You can avoid paying extra taxes by proving insolvency, instead of reporting it as a forgiven amount, it is not a solution you should count on. You have to fill the Insolvency Worksheet provided by the IRS to make it possible. 

If you have time you should be prepared for the tax burden from student loan forgiveness. It is easiest if you have long term plans that end in forgiveness, such as one of the income-driven repayment plans(IDRs).


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How to prepare for an increased tax bill

Before you have any expectations for your loan given if you have some time, following things you can do to be prepared for tax burden:

Save till you cover the taxes

If you can predict how much your debt will be forgiven then you can calculate how much you can expect to pay in taxes and you can start saving according to that and you can try to save money than actually, you have to pay.

In this way, you will be ready and maybe you end up saving more money than you needed. You can also prioritize your next savings when you have saved more money than estimated.

Minimize the taxable balance

The payments don’t usually cover the interest while you make payments in an IDR. The interest will capitalize only in certain circumstances. At the end of the IDR term, it will be forgiven along with the principal.

When your interest will be covered every month, you will pay more on your loan while you will be charged less in income taxes when you reach forgiveness. According to some experts, this strategy is not good as you pay the interest as you go, you are paying 100% of the interest.

But you will never pay 100% accrued interest if you pay the minimum amount due on the loan because the amount you pay in income taxes on it will only be a percentage of the accrued interest.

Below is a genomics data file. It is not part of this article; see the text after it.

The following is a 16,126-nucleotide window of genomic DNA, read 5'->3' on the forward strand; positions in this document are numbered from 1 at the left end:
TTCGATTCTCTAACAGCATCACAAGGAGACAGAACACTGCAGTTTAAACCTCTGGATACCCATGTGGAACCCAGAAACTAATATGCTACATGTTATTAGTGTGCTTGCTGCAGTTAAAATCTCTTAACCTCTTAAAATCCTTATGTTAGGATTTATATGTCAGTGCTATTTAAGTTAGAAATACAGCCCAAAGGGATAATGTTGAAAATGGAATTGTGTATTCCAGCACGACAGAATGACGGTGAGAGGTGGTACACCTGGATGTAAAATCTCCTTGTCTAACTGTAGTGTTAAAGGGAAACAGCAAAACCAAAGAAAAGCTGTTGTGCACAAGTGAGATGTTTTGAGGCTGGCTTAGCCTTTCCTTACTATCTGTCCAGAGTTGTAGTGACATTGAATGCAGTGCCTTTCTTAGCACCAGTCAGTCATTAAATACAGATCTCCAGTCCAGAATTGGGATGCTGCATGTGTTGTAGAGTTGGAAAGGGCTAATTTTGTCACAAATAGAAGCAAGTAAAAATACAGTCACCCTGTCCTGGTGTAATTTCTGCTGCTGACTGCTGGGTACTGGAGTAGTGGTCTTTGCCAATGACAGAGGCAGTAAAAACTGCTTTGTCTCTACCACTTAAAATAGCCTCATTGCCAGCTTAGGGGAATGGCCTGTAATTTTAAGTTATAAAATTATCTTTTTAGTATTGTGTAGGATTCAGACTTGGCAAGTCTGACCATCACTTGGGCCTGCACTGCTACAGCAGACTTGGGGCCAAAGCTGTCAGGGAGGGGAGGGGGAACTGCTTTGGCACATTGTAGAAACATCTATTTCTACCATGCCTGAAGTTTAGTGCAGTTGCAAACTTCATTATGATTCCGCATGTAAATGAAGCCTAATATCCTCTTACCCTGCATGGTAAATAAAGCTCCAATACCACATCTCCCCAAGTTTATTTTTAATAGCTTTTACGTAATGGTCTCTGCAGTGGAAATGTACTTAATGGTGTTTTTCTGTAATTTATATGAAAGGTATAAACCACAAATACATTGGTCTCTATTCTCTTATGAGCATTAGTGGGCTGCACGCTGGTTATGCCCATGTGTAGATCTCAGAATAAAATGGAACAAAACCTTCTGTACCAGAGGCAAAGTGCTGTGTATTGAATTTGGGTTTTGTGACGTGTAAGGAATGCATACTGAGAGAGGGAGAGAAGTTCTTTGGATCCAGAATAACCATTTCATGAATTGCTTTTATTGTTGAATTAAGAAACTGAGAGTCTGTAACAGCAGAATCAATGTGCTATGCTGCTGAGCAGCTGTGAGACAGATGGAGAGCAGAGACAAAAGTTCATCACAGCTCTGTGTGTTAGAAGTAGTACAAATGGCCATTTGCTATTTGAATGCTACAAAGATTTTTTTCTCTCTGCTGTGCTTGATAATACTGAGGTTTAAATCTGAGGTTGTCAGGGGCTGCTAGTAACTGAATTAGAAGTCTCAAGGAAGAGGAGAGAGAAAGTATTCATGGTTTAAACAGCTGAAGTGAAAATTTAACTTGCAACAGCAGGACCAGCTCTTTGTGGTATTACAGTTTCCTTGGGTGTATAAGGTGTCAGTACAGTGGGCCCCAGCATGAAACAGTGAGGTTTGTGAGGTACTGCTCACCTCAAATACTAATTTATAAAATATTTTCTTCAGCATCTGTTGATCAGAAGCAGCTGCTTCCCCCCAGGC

Before deciding any strategy to follow you should always consider your situation. If you pay the tax as it goes, then you will have a smaller burden, but if anytime you wish to change payment plans, that can trigger capitalization, so as much as the less interest accrued, as low as your balance will increase.

Rather if you pay less, you will not wish to switch your payment plans, you can just pay the accrued interest and the income tax on it later. This is a solid strategy to save enough money to cover the tax burden. 

Avoid capitalization

You should ensure that you recertify your payment plans on time or early each year, even if you cannot increase your payments to cover interest or even if you can. When your loan switches between repayment plans, your interest rate will be capitalized, this can only happen if you miss your recertification and your loan switches back to the standard plans.

If your interest capitalizes or your balance increases, which will increase the amount of interest that accrues going forward.


Conclusion

The happiness of getting a student loan forgiveness is not less than getting a bonus every month. It’s even good to get forgiveness even if it is taxable forgiveness but also, good luck — We hope you have the time to prepare for a larger tax burden and don’t get surprised by it. No matter which route you go, just make sure to know the facts and stick to a plan.